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Impact Of Accountable Care Organizations On Acute Cholecystitis Outcomes In The Rio Grande Valley
Robert Armour Forse
DHR Health, Edinburg, TX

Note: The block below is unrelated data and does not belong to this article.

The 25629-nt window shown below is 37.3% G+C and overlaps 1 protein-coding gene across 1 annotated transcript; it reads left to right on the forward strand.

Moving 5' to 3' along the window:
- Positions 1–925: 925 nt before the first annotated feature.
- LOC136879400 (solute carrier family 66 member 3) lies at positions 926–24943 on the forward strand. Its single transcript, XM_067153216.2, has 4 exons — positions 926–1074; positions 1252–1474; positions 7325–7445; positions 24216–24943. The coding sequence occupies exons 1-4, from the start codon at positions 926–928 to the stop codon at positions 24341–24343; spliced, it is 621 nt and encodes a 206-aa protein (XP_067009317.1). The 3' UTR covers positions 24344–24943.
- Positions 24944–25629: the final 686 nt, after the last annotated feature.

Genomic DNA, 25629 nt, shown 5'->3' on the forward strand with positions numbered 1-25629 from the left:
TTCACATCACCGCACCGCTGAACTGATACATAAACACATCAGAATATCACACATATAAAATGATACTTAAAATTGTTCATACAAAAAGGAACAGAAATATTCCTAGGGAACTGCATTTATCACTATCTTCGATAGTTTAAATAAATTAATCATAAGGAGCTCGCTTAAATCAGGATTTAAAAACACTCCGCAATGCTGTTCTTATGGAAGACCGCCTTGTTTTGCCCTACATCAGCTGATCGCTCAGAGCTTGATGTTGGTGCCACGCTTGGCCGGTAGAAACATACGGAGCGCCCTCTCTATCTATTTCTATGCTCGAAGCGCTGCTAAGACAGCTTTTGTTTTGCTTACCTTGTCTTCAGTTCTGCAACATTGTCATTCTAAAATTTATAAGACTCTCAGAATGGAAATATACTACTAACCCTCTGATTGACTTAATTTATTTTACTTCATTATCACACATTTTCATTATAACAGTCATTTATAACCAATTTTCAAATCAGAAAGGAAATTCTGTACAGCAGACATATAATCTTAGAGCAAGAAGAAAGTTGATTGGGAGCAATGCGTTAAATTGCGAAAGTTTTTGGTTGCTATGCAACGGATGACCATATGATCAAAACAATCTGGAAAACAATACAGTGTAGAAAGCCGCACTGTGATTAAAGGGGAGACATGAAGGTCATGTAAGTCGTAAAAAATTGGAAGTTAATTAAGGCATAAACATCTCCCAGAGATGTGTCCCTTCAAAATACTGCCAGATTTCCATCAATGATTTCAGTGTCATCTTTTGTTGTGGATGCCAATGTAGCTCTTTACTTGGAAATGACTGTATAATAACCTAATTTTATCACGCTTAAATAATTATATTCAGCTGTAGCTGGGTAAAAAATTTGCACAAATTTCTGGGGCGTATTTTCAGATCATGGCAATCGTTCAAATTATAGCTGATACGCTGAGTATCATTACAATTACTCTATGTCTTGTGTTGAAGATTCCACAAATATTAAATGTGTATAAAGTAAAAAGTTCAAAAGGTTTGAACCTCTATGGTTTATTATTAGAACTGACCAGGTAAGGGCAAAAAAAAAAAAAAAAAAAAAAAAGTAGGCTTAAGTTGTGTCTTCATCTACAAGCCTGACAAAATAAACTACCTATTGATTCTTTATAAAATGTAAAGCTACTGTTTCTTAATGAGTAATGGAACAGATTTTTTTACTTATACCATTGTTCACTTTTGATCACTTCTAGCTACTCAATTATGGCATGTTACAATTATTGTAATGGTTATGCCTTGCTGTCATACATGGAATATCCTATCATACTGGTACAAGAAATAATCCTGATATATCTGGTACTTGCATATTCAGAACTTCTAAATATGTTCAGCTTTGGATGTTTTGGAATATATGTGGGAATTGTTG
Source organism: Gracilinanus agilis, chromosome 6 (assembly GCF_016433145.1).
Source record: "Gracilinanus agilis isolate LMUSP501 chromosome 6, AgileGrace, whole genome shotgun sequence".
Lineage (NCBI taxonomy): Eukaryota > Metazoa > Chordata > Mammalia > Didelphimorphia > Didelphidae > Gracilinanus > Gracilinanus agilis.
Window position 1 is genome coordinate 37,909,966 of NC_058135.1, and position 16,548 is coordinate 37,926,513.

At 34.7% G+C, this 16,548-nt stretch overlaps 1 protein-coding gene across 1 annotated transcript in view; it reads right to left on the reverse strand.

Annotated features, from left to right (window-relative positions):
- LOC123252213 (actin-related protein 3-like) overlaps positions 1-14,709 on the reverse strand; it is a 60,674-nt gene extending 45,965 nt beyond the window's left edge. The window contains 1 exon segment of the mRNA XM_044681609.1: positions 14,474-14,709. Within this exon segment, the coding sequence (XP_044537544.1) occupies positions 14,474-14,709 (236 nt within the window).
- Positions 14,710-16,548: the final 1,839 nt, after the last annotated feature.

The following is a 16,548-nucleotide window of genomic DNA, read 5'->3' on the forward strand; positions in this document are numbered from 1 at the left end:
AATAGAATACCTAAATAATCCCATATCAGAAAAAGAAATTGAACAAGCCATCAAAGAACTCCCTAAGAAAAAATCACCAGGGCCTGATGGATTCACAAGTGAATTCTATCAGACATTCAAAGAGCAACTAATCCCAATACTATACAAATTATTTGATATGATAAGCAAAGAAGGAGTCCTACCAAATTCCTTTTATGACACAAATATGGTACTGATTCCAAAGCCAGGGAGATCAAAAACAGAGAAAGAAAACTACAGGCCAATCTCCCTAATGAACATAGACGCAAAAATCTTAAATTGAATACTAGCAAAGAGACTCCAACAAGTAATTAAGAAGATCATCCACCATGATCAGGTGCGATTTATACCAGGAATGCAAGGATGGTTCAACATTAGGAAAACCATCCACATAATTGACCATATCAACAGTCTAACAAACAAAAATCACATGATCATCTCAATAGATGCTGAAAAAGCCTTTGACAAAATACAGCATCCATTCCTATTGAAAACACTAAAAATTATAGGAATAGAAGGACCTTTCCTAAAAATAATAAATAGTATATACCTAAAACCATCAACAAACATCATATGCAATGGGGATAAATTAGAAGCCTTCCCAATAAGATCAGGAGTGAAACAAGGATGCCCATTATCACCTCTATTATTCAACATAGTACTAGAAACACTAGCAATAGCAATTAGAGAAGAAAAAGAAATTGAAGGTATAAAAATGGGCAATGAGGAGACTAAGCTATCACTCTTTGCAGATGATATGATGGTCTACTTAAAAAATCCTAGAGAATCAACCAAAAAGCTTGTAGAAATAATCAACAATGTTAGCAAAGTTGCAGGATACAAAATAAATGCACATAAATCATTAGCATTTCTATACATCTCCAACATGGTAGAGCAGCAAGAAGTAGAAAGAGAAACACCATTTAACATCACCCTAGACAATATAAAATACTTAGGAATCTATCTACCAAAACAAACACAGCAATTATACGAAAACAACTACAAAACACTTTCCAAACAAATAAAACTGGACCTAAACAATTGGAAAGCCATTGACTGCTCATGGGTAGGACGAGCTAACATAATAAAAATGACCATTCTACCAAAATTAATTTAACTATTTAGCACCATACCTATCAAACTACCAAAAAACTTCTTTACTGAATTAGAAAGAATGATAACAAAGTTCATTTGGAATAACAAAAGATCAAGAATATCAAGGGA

Objective: Accountable care organizations (ACO) are a signature reform of the Affordable Care Act intended to create a system that improves the health of Medicare beneficiaries by providing quality care while reducing costs by avoiding unnecessary duplication of services in the primary care setting. We hypothesize that this model causes a shift in costs to hospital facilities by requiring an extensive diagnostic workup and alternative surgical therapy in patients with acute cholecystitis. Methods: A difference-in-differences analysis was performed on a retrospective cohort to compare severity scales, postoperative complication rate, diagnostic imaging modality, and length of stay in patients with acute cholecystitis from a post-ACO implementation two year period to a pre-ACO two year period. Results: The study comprised of Analysis of 400 patients with acute cholecystitis (198 pre-ACO and 202 post-ACO patients). As compared to the pre-ACO group, the post-ACO patients had significantly (P<0.01) higher rates of disease severity (14.4% vs 8.4%), emergency admissions (90.1% vs 74.2% ), CT scan use (55.5% vs 27.8%), ICU admission (7.92% vs 1.52%), choledocolithiasis (17.56% vs 8.33%) and prolonged length of stay (5.2 days vs 3.9 days). Conclusion: This study confirms that patients with acute cholecystitis in the post-ACO period were found to have a higher morbidity, required more emergency room admissions, and more extensive management, with a prolonged length of stay, when compared with the control group. This data supports the position that ACOs shift costs from the primary care setting to non-affiliated ACO hospitals, and provide patients with an overall lesser level of care.


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